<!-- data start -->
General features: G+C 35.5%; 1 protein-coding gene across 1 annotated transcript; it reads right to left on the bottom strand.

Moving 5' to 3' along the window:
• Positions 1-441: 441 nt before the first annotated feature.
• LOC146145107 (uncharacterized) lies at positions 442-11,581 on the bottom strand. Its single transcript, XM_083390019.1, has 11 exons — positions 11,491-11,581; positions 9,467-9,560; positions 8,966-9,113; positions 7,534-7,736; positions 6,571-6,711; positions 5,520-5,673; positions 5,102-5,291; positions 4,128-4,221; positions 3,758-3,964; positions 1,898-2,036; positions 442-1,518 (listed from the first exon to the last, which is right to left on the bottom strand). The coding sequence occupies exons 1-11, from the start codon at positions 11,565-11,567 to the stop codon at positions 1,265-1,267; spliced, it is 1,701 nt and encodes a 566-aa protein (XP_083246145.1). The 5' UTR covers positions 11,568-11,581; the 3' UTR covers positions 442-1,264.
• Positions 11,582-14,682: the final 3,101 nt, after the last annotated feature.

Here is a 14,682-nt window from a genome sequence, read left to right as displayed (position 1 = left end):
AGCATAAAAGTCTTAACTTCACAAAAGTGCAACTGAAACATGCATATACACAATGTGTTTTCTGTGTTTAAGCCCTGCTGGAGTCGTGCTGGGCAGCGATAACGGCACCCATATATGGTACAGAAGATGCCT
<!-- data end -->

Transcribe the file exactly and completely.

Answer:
General features: G+C 35.5%; 1 protein-coding gene across 1 annotated transcript; it reads right to left on the bottom strand.

Moving 5' to 3' along the window:
• Positions 1-441: 441 nt before the first annotated feature.
• LOC146145107 (uncharacterized) lies at positions 442-11,581 on the bottom strand. Its single transcript, XM_083390019.1, has 11 exons — positions 11,491-11,581; positions 9,467-9,560; positions 8,966-9,113; positions 7,534-7,736; positions 6,571-6,711; positions 5,520-5,673; positions 5,102-5,291; positions 4,128-4,221; positions 3,758-3,964; positions 1,898-2,036; positions 442-1,518 (listed from the first exon to the last, which is right to left on the bottom strand). The coding sequence occupies exons 1-11, from the start codon at positions 11,565-11,567 to the stop codon at positions 1,265-1,267; spliced, it is 1,701 nt and encodes a 566-aa protein (XP_083246145.1). The 5' UTR covers positions 11,568-11,581; the 3' UTR covers positions 442-1,264.
• Positions 11,582-14,682: the final 3,101 nt, after the last annotated feature.

Here is a 14,682-nt window from a genome sequence, read left to right as displayed (position 1 = left end):
AGCATAAAAGTCTTAACTTCACAAAAGTGCAACTGAAACATGCATATACACAATGTGTTTTCTGTGTTTAAGCCCTGCTGGAGTCGTGCTGGGCAGCGATAACGGCACCCATATATGGTACAGAAGATGCCT